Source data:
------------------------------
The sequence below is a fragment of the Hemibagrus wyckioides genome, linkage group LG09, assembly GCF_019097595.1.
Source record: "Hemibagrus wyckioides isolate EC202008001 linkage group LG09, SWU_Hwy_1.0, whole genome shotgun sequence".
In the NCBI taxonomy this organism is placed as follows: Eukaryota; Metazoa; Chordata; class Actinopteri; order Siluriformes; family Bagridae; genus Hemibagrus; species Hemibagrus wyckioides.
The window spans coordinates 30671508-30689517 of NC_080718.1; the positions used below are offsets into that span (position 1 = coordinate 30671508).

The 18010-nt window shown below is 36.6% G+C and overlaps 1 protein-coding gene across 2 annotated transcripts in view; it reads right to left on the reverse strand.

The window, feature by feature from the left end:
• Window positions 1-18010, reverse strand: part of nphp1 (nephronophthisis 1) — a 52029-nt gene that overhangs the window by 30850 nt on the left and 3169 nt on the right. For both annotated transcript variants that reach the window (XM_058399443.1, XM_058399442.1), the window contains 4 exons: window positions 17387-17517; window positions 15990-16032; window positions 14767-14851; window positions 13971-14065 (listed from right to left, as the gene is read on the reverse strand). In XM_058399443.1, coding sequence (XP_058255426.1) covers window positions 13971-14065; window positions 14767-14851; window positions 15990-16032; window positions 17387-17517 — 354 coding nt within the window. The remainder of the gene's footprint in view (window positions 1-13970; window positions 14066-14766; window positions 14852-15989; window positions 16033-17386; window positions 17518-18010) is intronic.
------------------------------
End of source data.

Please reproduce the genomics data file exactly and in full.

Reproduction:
The sequence below is a fragment of the Hemibagrus wyckioides genome, linkage group LG09, assembly GCF_019097595.1.
Source record: "Hemibagrus wyckioides isolate EC202008001 linkage group LG09, SWU_Hwy_1.0, whole genome shotgun sequence".
In the NCBI taxonomy this organism is placed as follows: Eukaryota; Metazoa; Chordata; class Actinopteri; order Siluriformes; family Bagridae; genus Hemibagrus; species Hemibagrus wyckioides.
The window spans coordinates 30671508-30689517 of NC_080718.1; the positions used below are offsets into that span (position 1 = coordinate 30671508).

The 18010-nt window shown below is 36.6% G+C and overlaps 1 protein-coding gene across 2 annotated transcripts in view; it reads right to left on the reverse strand.

The window, feature by feature from the left end:
• Window positions 1-18010, reverse strand: part of nphp1 (nephronophthisis 1) — a 52029-nt gene that overhangs the window by 30850 nt on the left and 3169 nt on the right. For both annotated transcript variants that reach the window (XM_058399443.1, XM_058399442.1), the window contains 4 exons: window positions 17387-17517; window positions 15990-16032; window positions 14767-14851; window positions 13971-14065 (listed from right to left, as the gene is read on the reverse strand). In XM_058399443.1, coding sequence (XP_058255426.1) covers window positions 13971-14065; window positions 14767-14851; window positions 15990-16032; window positions 17387-17517 — 354 coding nt within the window. The remainder of the gene's footprint in view (window positions 1-13970; window positions 14066-14766; window positions 14852-15989; window positions 16033-17386; window positions 17518-18010) is intronic.